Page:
That means about 5.5 out of every 1,000 school-age children have been diagnosed with autism.
Past estimates have ranged from 1 to 9 out of every 1,000 children, based on smaller studies in individual states or cities. The government-run study released Thursday reports findings from national surveys of tens of thousands of families.
The previous lack of solid data about autism has been one big public health headache, reports CBS News correspondent Elizabeth Kaledin. Since there is no test for the disorder, and because the associated behaviors — trouble communicating, interacting, making eye contact — are so complex, nailing down the number of kids who really have it has been a huge challenge.
And not having a handle on autism means doctors aren't catching it early enough, or treating it well enough. Dr. Gary Goldstein, an autism expert at the Kennedy Krieger Institute, explains, "We have to make plans about how many people to train to provide these services and how to provide services to our community."
Researchers like the University of Wisconsin's Paul Shattuck say the entire structure of labeling and treating autism needs an overhaul, so finding out how many kids really have it is a start. "How is it that we can't say one way or another whether a serious childhood condition is becoming more prevalent or not?" he asks.
The study by the U.S. Centers for Disease Control and Prevention also found boys are nearly four times more likely than girls to be identified with the condition. And it found Hispanics had lower autism rates, though it's possible that may be related to healthcare access problems.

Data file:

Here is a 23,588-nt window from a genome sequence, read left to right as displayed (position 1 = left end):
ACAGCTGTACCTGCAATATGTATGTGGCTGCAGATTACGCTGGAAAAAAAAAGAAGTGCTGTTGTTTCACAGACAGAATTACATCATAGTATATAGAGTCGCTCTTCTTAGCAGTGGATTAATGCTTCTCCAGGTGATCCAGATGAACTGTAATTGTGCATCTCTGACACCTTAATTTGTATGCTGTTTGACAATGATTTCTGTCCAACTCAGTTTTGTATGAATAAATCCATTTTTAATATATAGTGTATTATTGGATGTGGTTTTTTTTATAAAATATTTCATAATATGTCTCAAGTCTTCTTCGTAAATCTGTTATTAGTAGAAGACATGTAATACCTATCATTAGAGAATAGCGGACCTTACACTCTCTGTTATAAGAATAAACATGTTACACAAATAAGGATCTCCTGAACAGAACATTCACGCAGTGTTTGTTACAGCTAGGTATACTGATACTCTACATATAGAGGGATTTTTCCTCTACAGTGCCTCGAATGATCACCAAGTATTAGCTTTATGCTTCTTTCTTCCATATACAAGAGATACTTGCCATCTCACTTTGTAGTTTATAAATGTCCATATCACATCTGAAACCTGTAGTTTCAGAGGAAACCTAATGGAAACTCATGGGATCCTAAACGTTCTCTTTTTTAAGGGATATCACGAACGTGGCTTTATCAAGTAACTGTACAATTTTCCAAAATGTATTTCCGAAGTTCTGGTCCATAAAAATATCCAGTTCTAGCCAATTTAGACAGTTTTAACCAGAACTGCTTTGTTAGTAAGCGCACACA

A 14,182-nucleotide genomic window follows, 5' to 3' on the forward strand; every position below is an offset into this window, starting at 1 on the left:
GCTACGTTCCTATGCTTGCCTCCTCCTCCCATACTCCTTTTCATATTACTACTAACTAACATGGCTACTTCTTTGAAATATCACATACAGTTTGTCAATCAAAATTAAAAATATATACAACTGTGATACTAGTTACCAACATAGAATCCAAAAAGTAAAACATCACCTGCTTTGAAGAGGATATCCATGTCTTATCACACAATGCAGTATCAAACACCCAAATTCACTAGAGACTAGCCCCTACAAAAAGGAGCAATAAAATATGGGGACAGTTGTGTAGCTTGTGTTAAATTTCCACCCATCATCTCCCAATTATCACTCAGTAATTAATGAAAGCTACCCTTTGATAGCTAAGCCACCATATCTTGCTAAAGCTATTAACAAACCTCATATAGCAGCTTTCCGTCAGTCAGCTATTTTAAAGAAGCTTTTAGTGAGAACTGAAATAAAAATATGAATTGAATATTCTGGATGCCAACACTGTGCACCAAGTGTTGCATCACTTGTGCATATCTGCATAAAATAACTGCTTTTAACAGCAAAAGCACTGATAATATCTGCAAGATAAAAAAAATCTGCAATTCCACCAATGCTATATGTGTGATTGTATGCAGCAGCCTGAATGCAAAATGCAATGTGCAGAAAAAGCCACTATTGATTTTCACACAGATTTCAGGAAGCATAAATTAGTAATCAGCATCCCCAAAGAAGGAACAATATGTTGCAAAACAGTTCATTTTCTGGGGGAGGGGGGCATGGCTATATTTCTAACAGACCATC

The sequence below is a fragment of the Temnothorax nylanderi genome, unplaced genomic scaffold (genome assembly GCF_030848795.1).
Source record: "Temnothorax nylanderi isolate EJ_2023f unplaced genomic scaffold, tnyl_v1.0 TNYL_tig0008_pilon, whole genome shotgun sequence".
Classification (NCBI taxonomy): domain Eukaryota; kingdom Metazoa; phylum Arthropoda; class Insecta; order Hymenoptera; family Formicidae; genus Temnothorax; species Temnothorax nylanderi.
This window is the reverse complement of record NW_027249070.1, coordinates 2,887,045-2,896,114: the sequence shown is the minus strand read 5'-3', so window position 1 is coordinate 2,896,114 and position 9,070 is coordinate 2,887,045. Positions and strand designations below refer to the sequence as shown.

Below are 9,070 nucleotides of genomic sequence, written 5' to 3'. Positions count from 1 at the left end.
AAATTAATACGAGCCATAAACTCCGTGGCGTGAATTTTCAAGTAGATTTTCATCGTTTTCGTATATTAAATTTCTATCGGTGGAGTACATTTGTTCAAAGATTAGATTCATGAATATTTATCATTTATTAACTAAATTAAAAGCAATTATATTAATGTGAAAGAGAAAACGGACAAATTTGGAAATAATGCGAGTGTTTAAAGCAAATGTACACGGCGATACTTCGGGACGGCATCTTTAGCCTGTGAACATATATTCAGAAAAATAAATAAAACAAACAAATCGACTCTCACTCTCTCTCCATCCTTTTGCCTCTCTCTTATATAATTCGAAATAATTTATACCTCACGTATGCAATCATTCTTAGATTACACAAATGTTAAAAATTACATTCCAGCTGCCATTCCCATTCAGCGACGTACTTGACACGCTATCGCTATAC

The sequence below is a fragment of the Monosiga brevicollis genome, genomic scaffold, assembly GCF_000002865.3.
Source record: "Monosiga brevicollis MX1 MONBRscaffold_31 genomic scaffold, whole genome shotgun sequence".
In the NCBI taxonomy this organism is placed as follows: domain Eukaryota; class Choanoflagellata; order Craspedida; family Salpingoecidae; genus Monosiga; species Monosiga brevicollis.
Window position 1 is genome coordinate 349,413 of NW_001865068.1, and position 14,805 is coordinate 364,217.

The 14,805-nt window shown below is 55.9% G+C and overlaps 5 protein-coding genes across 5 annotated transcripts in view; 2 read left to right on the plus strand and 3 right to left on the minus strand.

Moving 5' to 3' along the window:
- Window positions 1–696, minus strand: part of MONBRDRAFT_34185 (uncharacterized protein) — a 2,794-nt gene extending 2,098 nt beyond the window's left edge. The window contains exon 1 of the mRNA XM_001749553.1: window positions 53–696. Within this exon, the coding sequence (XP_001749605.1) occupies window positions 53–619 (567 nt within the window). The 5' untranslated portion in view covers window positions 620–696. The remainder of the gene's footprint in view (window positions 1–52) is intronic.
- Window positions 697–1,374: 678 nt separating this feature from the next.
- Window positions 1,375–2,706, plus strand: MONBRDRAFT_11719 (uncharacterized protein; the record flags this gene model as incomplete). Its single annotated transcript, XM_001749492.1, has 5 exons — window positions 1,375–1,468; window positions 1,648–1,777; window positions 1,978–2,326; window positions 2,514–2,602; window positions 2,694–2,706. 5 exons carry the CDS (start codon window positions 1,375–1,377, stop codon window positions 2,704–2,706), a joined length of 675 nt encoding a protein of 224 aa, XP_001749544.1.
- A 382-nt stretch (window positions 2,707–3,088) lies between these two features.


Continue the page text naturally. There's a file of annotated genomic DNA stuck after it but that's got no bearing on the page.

The study does not attempt to answer whether autism is increasing — a controversial topic, driven in part by a debate over whether autism is linked to a. The new research is being published this week in the CDC publication, Morbidity and Mortality Weekly Report.
This is the first in a series of autism studies being issued by the Atlanta-based CDC. Future articles will look at autism diagnosis variations across different communities, and at how long it takes for a child to be diagnosed after onset of symptoms.
Autism is a complex disorder usually not diagnosed in children until after age 3. It is characterized by a range of behaviors, including insistence on sameness, difficulty in expressing needs and inability to socialize.
The CDC study pulls together results from two surveys done in 2003 and 2004. In both, parents were asked the same question: Has a doctor or health-care provider ever told you your child has autism?
In the first survey, conducted through personal interviews, 102 of the 18,885 children in the sample were identified as autistic. When the numbers were statistically adjusted to account for families that didn't respond and to better represent the U.S. population, the resulting prevalence rate was 5.7 per 1,000.
In the second survey, done through random-digit-dialed telephone questioning, 465 of the 79,590 children in the sample were identified as autistic. The adjusted rate was 5.5 per 1,000.
Researchers believe some parents may have answered 'yes' for two similar but less severe diagnoses, Asperger disorder and pervasive developmental disorder (which is sometimes called "atypical autism").
For that reason, the study's prevalence rates may reflect other autism spectrum disorders and not just autism alone, CDC officials said.